November 2, 2021
I started out thinking- oh, I’ll just blast out a bunch of cobweb weight yarn and knit up one of Sharon Miller’s gorgeous shawls. Then I got the pattern book.
This is more than a pattern. It’s a masterclass in spinning and knitting. The book lays out a variety of choices- all of which have strikingly different outcomes. I’m deep in the yarn choice weeds.
So, swatching. Swatching is my friend. It wasn’t that long ago that I declared that I would spin first and choose a pattern to match the yarn. Then, I started knitting more sweaters. I tend to knit fitted sweaters, so swatching isn’t optional. And once I started swatching, I realized it is a rabbit hole all on its own!
I’ve become a swatching demon. I don’t just swatch for fit. If I mess around with my project specs before spinning for a project, I can look at a range of fabrics and pick the one I like best. Swatching makes me a better spinner and knitter- in part because I’m actually paying attention to the small choices which add up to big differences. I also can spin my projects more quickly because I am choosing tools and methods that suit the finished product rather than using my default wheel set up. I can get most yarns from my default setting. It just takes longer and puts more stress on my hands and arms. This past year was a nightmare of repetitive stress injuries. A lifetime of “good enough” set ups caught up with me, and it hasn’t been fun.
With RSIs in mind, why on earth would I pick out a crazy huge cobweb/gossamer lace project?
Now is the perfect opportunity! I am limited in the time I can work and tools I can use. I need to pay attention to form and settings. By making swatches, I can test my choices and then make one large piece rather than three! The shawl is made from approximately 310,000 stitches. That’s a lot of stitches. If I need three tries to get the right yarn match, adding on the minimum swatch needed to select the pattern set up, that’s just shy of a million stitches… Nope. Nope, nope, nope.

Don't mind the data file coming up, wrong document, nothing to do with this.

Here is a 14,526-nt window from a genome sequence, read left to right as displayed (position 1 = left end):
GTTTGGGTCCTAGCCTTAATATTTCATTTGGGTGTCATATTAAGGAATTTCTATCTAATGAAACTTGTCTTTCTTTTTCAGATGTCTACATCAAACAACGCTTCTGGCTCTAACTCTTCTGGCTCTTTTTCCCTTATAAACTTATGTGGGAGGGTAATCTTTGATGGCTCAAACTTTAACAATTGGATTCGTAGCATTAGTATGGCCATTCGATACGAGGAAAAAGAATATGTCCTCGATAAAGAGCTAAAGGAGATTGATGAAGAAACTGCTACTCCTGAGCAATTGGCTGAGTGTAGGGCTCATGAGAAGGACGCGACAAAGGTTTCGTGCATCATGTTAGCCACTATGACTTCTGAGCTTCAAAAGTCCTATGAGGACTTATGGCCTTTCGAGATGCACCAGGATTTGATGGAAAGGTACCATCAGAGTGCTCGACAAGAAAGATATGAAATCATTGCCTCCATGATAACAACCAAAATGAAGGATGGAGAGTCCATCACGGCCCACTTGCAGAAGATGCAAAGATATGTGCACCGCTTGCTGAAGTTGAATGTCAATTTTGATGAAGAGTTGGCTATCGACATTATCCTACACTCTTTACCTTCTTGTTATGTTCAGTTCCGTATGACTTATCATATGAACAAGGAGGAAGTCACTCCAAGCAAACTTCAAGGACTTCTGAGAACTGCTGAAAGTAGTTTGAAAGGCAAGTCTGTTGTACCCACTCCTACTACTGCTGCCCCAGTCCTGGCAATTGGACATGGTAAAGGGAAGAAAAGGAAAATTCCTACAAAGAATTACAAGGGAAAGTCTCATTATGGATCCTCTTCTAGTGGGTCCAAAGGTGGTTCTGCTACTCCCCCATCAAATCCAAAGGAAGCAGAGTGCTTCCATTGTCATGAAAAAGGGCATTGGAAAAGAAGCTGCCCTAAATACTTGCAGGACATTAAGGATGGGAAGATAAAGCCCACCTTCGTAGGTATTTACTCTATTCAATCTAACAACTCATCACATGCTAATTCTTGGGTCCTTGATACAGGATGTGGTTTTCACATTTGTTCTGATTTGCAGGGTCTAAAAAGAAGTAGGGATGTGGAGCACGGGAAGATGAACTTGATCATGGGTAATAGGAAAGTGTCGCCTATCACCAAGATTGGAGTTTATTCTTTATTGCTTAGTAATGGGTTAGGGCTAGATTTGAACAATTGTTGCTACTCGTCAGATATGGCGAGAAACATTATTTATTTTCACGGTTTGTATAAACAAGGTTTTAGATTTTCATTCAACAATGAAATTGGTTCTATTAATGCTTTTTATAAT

Until recently, I was very much a “when in doubt, knit another one” person. That option is off the table. It’s amazing how you can find more discipline in the face of a million stitches!
The Muness shawl will test my project management skills as much or more than it will my spinning and knitting. Should be interesting!
Swatching in prep of swatching? Pre-swatching? I need a better name for this other than messing around with fiber
I have two guides. One is a sample of cotton sewing thread. I did a quick knit with the thread to get a rough idea of the knitting skills needed. It isn’t terrible to knit. But it’s not a great sample of how wool thread will knit. I’ll do a proper mini-swatches from the spindle spun yarn and the CPW yarn to make sure I like the weight and to see how it blooms and wet blocks.
In the first bummer of the project, I discovered I made an ordering error when I got a new scale last year. It only goes to .01g. That’s not going to work! So a new scale is on the way. I’ll check and make sure I am staying on track for meters per gram as I move from bobbin to bobbin/spindle to spindle. I don’t want to slide into super fine gossamer or ethereal weight yarn!
My favorite yarn guide is the one below. I put two strands in a piece of packing tape, stretch them across, and then seal the opposite ends into a second piece of tape. This lets me twist them to see and feel the ply and then untwist to feel the singles. I have crummy vision, so I do a lot of my fine spinning by feel.
November 4, 2021:
The new scale arrived. I checked two samples:
- a 2 ply 1 meter sample which weighed 0.036g, making it a 694 m / 25g gossamer yarn. 80 wpi
- a 2 ply 1 meter sample which weighed 0.048g, making it a 520 m / 25g cobweb yarn. 73 wpi
Both were spun on Russian spindles from Shetland wool combed top using long draw. I like the feel of the cobweb yarn better than the gossamer. Both are soft and flexible, but the cobweb has a bit more loft and has a nicer hand overall. I can try for less twist in the gossamer and see how that works, but for now, I’m leaning towards the cobweb.
In the close up, you can see the faint halo from the long draw. It’s fairly smooth because I’ve split the top lengthwise into a fingerwidth of fiber that is about 4″ long- not much more fiber than I would have if I was spinning from the lock. Having a small bit of fiber to draw from lets me make a long, narrow drafting triangle that keeps the combed fibers in alignment. I do find my spin creeping thinner these days. My spinning reflects a lot of my day to day life! More than it should. If I’ve had a day, I flick that spindle like it’s a prize wheel- and no one can draft that fast. I’m lucky the whole thing doesn’t take flight!
I’m slowly rebuilding a happy, mellow spinning zone in my head, but in the meantime, there are days when I should switch to a slower spindle!
Side note here: While talking to Bob (my DH), I mentioned the whole Muness shawl has over 310,000 stitches. He happily pointed out that at 1,000 stitches a day, that’s just shy of a year of knitting. You’d think after 30+ years together he’d have better survival skills! But, it did make me think. I’m going to need a daily stitch goal or this could end up in a basket for years. So, I’m adding stitch goals to the project planning board.
Did I mention I have a project planning board! That’s a conversation for another time.